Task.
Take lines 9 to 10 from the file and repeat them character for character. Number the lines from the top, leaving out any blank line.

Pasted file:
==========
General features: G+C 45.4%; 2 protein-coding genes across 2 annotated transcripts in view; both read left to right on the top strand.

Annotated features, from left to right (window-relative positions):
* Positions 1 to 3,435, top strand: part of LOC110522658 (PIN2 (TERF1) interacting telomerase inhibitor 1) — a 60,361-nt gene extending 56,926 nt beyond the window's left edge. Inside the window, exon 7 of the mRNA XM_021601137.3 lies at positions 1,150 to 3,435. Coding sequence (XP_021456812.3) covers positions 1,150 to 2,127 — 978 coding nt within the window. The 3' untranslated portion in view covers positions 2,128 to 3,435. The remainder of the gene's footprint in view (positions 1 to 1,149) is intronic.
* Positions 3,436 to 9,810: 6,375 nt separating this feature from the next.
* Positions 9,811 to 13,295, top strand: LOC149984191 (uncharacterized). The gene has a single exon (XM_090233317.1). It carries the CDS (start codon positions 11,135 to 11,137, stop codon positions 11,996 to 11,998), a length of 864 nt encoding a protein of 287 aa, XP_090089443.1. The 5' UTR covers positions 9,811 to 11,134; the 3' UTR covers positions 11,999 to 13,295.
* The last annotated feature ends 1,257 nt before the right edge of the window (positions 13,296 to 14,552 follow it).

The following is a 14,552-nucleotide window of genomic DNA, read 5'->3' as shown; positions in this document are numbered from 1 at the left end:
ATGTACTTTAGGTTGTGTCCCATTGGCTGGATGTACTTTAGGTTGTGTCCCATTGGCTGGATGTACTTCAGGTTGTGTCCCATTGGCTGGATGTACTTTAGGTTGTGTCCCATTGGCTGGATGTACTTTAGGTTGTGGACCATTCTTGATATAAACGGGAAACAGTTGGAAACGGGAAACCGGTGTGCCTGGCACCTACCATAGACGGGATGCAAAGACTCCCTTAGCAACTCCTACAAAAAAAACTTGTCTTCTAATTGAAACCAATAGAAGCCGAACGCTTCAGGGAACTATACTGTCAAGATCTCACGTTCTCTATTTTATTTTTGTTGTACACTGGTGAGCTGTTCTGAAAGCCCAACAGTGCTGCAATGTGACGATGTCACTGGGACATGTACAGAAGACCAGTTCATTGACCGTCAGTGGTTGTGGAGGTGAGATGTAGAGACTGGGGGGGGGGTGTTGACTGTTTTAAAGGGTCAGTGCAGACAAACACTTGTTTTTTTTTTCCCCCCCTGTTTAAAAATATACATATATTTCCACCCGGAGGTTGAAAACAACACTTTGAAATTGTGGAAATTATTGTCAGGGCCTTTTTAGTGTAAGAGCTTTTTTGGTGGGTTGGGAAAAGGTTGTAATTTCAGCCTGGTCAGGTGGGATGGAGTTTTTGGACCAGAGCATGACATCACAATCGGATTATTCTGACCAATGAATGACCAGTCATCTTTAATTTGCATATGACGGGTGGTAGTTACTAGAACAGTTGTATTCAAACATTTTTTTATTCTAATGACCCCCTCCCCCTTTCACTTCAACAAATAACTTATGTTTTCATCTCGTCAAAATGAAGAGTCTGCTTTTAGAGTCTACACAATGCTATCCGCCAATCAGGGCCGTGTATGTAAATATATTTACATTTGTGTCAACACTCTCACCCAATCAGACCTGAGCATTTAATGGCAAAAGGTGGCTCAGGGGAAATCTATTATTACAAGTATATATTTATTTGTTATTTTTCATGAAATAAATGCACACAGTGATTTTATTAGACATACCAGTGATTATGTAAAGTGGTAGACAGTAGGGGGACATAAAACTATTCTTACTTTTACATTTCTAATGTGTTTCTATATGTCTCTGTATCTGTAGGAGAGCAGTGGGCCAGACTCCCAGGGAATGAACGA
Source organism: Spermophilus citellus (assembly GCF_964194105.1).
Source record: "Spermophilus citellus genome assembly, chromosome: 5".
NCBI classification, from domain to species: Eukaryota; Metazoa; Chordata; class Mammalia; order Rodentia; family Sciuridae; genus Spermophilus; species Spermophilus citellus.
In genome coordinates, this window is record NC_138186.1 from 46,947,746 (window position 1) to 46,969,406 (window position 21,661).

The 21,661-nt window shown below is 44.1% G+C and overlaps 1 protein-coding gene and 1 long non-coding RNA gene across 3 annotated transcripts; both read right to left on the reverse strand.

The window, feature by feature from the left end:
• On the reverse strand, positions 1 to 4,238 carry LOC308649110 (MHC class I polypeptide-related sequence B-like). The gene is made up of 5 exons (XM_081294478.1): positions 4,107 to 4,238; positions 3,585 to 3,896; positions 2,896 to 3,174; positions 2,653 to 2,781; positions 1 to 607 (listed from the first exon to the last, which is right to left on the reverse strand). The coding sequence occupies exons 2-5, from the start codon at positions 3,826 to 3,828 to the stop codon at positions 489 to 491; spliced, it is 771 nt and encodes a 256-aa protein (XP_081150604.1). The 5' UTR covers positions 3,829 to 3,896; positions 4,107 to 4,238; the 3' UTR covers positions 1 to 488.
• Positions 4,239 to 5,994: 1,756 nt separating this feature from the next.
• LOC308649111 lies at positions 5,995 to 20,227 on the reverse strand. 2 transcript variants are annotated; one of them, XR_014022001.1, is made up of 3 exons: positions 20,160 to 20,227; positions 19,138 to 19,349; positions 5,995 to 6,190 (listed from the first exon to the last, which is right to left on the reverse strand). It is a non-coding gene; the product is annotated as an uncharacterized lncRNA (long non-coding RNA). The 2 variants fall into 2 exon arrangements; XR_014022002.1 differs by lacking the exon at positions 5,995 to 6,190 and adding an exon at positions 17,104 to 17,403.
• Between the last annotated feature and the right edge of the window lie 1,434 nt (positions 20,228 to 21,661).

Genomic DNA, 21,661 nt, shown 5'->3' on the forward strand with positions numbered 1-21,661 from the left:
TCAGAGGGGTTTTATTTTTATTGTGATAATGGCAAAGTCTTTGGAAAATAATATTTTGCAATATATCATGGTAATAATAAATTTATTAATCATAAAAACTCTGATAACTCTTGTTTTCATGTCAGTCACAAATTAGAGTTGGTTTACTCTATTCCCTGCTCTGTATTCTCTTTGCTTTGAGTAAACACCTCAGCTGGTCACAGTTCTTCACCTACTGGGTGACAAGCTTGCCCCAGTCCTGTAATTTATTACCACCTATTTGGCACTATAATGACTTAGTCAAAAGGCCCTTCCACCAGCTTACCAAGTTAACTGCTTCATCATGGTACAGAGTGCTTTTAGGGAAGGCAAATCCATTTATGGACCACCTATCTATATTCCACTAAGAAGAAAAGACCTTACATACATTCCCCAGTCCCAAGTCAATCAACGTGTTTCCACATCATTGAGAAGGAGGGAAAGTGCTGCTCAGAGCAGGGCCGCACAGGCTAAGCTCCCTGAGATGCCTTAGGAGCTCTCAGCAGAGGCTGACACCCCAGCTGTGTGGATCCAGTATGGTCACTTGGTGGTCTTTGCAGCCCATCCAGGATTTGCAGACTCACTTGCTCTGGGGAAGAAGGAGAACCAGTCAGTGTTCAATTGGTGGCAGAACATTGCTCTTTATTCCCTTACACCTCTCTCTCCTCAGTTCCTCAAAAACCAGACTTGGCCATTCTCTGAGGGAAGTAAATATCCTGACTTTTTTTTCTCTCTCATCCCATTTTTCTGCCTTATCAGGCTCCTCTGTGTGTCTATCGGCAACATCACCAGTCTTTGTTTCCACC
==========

Source organism: Spermophilus citellus (assembly GCF_964194105.1).
Source record: "Spermophilus citellus genome assembly, chromosome: 5".